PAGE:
Vevo chief wants to make sweet music with brands

Rio Caraeff, the man in overall charge of the latest business to try linking brands with UK music fans, believes his video-focused online offering will compete more with ITV than Spotify.

Vevo: chief executive Rio Caraeff, centre, with John Mayer and Taylor Swift
Vevo: chief executive Rio Caraeff, centre, with John Mayer and Taylor Swift

Vevo hosts around 30,000 free-to-watch music videos and additional content for fans keen for a closer relationship with their favourite artists.

A joint venture between Abu Dhabi Media, Sony Music Entertainment and Universal Music Group, it launched in the US in December 2009 and struck syndication deals with partners including AOL, CBS and Facebook, and partnerships with 350 brands.

It launched in the UK on 26 April with 14 brand partners, including Wrigley, O2 and BT, with more to be announced over the next few weeks.

Caraeff, speaking to Media Week to talk up the launch, says Vevo should be seen as much more than just a music video distributor.

"We are investing heavily in live music, original programming, providing brands with an opportunity to get extremely close to artists and the content," the chief executive says.

"Music is the perfect ingredient for brands to deliver messages to consumers, as it is in so much of their DNA."

Last year, Vevo produced 100 episodes of original programming. Most recently, it launched 'Vevo Stylized', an online show about how music and fashion influence each other, featuring artists such as Jessie J. Caraeff says the format provides multiple advertising opportunities, such as product placement, for retail and cosmetic brands.

David Kohl, Vevo’s executive vice-president, sales and customer operations, claims the 25-strong UK team, which is to be led by Jonathan Lewis, head of digital media at Channel 5, will be focusing on creating UK-centric content.

Kohl, says: "One of the main concerns we got from UK brands was how much UK-centric content we have at launch. But at around 30 pieces, from artists including Florence & the Machine, James Blake and Adele, I'd say we have quite a lot."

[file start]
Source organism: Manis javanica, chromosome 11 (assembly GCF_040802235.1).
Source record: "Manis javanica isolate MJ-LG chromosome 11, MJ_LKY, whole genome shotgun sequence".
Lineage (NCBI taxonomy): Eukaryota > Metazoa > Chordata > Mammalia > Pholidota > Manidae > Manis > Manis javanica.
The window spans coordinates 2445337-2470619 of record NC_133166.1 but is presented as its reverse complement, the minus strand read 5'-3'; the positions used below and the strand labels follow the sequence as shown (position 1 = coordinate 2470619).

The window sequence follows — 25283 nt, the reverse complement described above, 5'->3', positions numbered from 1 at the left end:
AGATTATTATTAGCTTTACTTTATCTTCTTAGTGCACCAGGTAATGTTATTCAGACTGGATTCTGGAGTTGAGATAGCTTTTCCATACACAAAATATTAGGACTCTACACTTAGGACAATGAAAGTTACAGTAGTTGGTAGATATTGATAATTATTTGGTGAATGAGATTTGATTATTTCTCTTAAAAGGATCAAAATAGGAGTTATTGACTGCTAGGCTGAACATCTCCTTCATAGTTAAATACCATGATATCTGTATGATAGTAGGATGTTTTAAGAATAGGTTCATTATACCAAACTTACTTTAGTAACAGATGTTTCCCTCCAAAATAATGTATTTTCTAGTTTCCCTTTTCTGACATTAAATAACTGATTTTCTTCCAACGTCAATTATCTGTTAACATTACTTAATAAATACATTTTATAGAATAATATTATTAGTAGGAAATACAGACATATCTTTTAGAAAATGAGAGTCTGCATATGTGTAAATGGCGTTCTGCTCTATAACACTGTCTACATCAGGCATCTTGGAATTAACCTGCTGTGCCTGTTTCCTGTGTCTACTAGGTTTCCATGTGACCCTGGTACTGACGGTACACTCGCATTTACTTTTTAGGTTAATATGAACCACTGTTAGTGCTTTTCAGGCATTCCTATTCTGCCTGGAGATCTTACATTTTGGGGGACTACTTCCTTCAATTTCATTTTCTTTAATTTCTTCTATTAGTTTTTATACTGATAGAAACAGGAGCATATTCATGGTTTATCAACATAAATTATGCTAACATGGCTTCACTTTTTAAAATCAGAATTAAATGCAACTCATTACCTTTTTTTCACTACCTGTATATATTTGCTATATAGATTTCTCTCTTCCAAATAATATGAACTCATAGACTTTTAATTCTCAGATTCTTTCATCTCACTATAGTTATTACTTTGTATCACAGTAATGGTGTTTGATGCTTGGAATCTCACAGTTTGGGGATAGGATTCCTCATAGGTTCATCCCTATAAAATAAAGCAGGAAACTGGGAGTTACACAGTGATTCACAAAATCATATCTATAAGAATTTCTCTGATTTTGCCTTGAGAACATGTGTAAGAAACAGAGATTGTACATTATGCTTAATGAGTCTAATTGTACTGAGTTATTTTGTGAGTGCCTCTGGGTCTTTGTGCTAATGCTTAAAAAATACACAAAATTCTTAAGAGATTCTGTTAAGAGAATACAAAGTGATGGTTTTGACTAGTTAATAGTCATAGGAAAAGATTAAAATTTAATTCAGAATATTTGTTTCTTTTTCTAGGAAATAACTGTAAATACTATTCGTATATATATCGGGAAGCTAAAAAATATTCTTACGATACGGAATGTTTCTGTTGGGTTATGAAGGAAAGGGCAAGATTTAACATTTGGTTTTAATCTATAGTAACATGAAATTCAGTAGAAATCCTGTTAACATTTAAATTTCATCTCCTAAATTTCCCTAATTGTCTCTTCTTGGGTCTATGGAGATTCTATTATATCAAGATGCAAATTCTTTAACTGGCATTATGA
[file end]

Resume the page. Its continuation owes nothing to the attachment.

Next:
He adds that brands such as McDonalds, BT and O2 are exploring a raft of "innovation partnerships" with Vevo, to launch upcoming artists, promote established ones and sponsor live series' or video premieres.

But beyond brokering brand and agency deals, Vevo is also working on developing relationships with syndication partners in the UK.

Currently, it is distributed through its main site, YouTube, and free Android, iPhone and iPad apps in the UK, but Kohl says it is in the stages of closing deals that will help it deliver its "ongoing effort" to distribute content to expand the platform to broadcasters.

Caraeff says: "The whole strategy is about putting Vevo where the fan is rather than getting them to come to us. The internet is about choice and options, not telling people what to do."

While all broadcasters in the UK have "reached out" to Vevo, Caraeff explains that as well as being potential partners, he sees ITV, Channel 4 and Sky as direct competitors.

"We are competing against every opportunity for online video watching and every service that is appealing to the same brand advertisers", says the former Universal Music digital executive.

In March, according to ComScore's latest figures for video properties (excluding ad networks), Vevo attracted 7.8 million unique viewers from the UK, though the vast majority (7.6 million) visited its channel on YouTube and only 616,000 visited the website.

By comparison, Google-owned sites led with 27.4 million unique viewers and ITV sites had 3.01 million. Sky sites had 2.85 million and Channel 4 had 2.27 million (not including its YouTube presence).

Being relatively new to market, Vevo is not yet profitable, but will money from brands be enough to sustain the business over the next few years, particularly given that Spotify recently restricted its ad-funded service to drive take-up of its subscription service?

Caraeff says: "There are billions of people on the planet who love music, but only a small amount of them want to pay for it. I think we would have a tough time getting them to pay for something they don't want to."

Spotify is a "very different" experience to Vevo, and therefore not a direct competitor, he says. "But if I was an audio company, I think I would have a hard time generating the same returns as video."

Having gained significant scale in the US, with more than 60 million unique monthly visitors, and having launched in Canada and the UK, Vevo plans to launch in more countries. But is the world ready for this sort of business?

"We think we have a good chance because music popularity, consumer enjoyment and viewing has never been higher. We see brands clamouring for access to this audience and we have delivered them the perfect platform to reach it," says Caraeff.

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